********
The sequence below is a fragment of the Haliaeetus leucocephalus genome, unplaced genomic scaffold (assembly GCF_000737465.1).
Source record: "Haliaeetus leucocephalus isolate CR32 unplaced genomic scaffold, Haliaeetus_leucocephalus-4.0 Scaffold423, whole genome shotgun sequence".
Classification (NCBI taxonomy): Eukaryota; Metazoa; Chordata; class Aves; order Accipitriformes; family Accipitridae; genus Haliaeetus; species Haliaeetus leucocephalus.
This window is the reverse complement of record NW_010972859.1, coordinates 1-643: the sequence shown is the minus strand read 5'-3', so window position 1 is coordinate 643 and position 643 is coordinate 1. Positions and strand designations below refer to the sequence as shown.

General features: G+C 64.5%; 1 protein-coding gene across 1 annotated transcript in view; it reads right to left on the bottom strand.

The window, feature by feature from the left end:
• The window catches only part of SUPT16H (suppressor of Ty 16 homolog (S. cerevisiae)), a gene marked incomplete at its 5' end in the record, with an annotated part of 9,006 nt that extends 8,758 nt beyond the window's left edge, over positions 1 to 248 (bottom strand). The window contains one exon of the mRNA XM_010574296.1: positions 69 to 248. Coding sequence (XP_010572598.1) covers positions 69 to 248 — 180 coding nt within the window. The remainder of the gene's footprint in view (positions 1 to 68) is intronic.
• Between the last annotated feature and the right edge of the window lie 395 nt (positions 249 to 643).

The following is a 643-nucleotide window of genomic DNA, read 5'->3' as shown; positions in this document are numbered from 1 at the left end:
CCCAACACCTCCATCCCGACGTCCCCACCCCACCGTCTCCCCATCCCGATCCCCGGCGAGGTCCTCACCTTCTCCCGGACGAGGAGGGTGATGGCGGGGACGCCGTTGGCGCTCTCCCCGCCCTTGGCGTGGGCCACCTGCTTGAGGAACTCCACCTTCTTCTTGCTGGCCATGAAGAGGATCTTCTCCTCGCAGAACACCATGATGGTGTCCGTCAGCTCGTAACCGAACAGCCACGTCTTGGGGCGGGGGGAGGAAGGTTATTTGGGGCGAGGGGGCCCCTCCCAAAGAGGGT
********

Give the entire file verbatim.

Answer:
The sequence below is a fragment of the Haliaeetus leucocephalus genome, unplaced genomic scaffold (assembly GCF_000737465.1).
Source record: "Haliaeetus leucocephalus isolate CR32 unplaced genomic scaffold, Haliaeetus_leucocephalus-4.0 Scaffold423, whole genome shotgun sequence".
Classification (NCBI taxonomy): Eukaryota; Metazoa; Chordata; class Aves; order Accipitriformes; family Accipitridae; genus Haliaeetus; species Haliaeetus leucocephalus.
This window is the reverse complement of record NW_010972859.1, coordinates 1-643: the sequence shown is the minus strand read 5'-3', so window position 1 is coordinate 643 and position 643 is coordinate 1. Positions and strand designations below refer to the sequence as shown.

General features: G+C 64.5%; 1 protein-coding gene across 1 annotated transcript in view; it reads right to left on the bottom strand.

The window, feature by feature from the left end:
• The window catches only part of SUPT16H (suppressor of Ty 16 homolog (S. cerevisiae)), a gene marked incomplete at its 5' end in the record, with an annotated part of 9,006 nt that extends 8,758 nt beyond the window's left edge, over positions 1 to 248 (bottom strand). The window contains one exon of the mRNA XM_010574296.1: positions 69 to 248. Coding sequence (XP_010572598.1) covers positions 69 to 248 — 180 coding nt within the window. The remainder of the gene's footprint in view (positions 1 to 68) is intronic.
• Between the last annotated feature and the right edge of the window lie 395 nt (positions 249 to 643).

The following is a 643-nucleotide window of genomic DNA, read 5'->3' as shown; positions in this document are numbered from 1 at the left end:
CCCAACACCTCCATCCCGACGTCCCCACCCCACCGTCTCCCCATCCCGATCCCCGGCGAGGTCCTCACCTTCTCCCGGACGAGGAGGGTGATGGCGGGGACGCCGTTGGCGCTCTCCCCGCCCTTGGCGTGGGCCACCTGCTTGAGGAACTCCACCTTCTTCTTGCTGGCCATGAAGAGGATCTTCTCCTCGCAGAACACCATGATGGTGTCCGTCAGCTCGTAACCGAACAGCCACGTCTTGGGGCGGGGGGAGGAAGGTTATTTGGGGCGAGGGGGCCCCTCCCAAAGAGGGT